Washington Lawyer - May 2019 - 32

WORTH READING

A KAFKAESQUE FIGHT
Over a Literary Legacy
Review by Ronald Goldfarb

K

afka's Last Trial: The Case of a Literary
Legacy by Benjamin Balint tells the
story of the 2016 trial in Israel over
the universal literary rights to the work
of internationally acclaimed Czech
author Franz Kafka. The National Library
of Israel, concerned about its cultural
heritage, argued that it was the natural
repository for Kafka's papers because
he was Jewish. The German Literature
Archive in Marbach, which had already
acquired a manuscript of The Trial,
claimed ownership because Kafka
had lived in the country and wrote
in German. Kafka's friend Max Brod -
critic, novelist, and a fellow member
of the "Prague Circle" of writers - had
fled Germany during the Nazi regime
and settled in Israel. The heirs of Brod's
secretary, Esther Hoffe, held the papers
and claimed ownership.
Kafka died of tuberculosis in 1924 at the age of 40.
His work was relatively unknown until 1963. Brod
was his closest friend and had championed his
literary oeuvre. But Kafka asked Brod to destroy all
his literary papers, important works of literary modernism as it later developed. Instead of obeying his
friend's instruction, Brod preserved Kafka's work,
preferring to be his literary executor, not executioner. Brod willed the papers to his secretary,
who sold some and passed the rest to her two
daughters upon her death in 2007.
Ironically, the claimants were Israel (where Kafka had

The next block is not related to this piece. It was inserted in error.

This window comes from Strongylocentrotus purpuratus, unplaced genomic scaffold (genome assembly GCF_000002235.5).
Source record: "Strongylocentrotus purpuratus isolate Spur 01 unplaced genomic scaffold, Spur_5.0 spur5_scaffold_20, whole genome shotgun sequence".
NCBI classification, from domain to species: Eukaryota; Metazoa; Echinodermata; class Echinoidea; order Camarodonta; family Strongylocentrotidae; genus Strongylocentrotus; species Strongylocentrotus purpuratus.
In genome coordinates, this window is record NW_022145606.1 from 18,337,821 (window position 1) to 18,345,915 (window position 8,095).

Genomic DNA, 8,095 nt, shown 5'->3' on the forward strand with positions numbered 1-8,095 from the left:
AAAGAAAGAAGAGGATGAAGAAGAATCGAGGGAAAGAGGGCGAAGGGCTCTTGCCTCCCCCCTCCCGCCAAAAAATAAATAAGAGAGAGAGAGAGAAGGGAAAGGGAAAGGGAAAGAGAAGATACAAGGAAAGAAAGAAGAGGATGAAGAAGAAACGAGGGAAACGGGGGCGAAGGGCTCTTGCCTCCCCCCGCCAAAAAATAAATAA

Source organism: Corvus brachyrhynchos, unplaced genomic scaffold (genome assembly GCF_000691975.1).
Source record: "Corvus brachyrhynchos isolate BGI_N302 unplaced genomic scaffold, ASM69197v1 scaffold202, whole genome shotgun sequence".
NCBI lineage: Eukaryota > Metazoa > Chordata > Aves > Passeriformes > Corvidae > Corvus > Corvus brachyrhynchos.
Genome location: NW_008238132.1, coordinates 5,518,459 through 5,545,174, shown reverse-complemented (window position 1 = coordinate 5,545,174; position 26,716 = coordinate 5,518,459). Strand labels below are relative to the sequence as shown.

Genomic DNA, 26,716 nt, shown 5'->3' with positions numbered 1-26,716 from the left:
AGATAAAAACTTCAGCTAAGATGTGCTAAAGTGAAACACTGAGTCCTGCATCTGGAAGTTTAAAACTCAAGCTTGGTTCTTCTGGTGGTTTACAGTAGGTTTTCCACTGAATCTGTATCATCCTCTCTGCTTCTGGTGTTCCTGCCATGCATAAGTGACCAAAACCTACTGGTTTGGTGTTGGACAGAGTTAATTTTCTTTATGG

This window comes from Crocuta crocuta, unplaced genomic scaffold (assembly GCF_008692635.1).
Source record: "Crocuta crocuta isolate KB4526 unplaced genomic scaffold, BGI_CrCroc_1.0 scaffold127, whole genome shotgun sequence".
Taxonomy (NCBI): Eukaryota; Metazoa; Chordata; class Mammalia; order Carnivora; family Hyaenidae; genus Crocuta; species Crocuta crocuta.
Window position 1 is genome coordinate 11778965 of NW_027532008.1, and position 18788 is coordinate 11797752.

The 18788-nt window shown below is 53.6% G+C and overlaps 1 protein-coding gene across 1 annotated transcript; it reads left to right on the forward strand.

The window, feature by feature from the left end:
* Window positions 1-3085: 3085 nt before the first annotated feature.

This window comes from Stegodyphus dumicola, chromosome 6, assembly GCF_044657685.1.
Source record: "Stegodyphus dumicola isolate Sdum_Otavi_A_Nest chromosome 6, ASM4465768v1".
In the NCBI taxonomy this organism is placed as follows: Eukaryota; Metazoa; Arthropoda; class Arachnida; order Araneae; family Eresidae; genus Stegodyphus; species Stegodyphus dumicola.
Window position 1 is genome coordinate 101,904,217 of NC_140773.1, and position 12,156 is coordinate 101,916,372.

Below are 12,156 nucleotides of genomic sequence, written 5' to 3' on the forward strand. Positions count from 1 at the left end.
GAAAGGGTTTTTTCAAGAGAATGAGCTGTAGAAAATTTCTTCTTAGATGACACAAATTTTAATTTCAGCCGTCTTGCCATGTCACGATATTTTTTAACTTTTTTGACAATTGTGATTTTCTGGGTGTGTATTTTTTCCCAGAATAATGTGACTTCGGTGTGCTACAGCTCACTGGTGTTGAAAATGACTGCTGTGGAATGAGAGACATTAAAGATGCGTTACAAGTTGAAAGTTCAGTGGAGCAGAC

never lived and which never published his work in
Hebrew) and Germany (where Jewish books were
once burned and Kafka's family perished in the
Holocaust). The circumstances of Kafka's literary
legacy were aptly called by Balint a "surreal irony"
worthy of the term "Kafkaesque."

Book cover, courtesy of W.W. Norton & Company, Inc.

32 WASHINGTON LAWYER

*

MAY 2019

*

Balint, who lives in Jerusalem, does a superb job of
describing the intellectual debates about the claims
for Kafka's manuscripts. Should they be in Israel
because Kafka was Jewish and the property was
there, or in Germany because that was where he
lived and wrote? Kafka never went to Israel despite
considering that idea, but it was there that Brod
immigrated during the Nazi regime and continued
his lifelong efforts to preserve Kafka's papers and
enhance his literary reputation.
The book notes that other authors before and since
Kafka had sought to keep some of their work from
posterity: Virgil, Samuel Clemens, Philip Larkin,
Vladimir Nabokov, and Edward Albee. "I respect only
the moments at which I wrote them," Kafka once
stated, so why preserve "such miscarried works"?
Balint carefully presents the conflicting arguments
and rationales about who owns art. Should the
now-famous author's work be in private hands or
available to the public, and, if so, where? It was a
conflict rich in political, legal, and ethical questions.
Experts and advocates made their cases, and Balint
explains them fairly. Jewish pride came into play,
with Kafka's ambivalence about Zionism an underlying theme. Ironically, did Germany want absolution by claiming his work? When Kafka's papers
were originally brought to Israel, it had not yet been
recognized a state by the UN.
Eventually, the Israeli courts decided that Hoffe had
been given Kafka's work by Brod not as a gift but in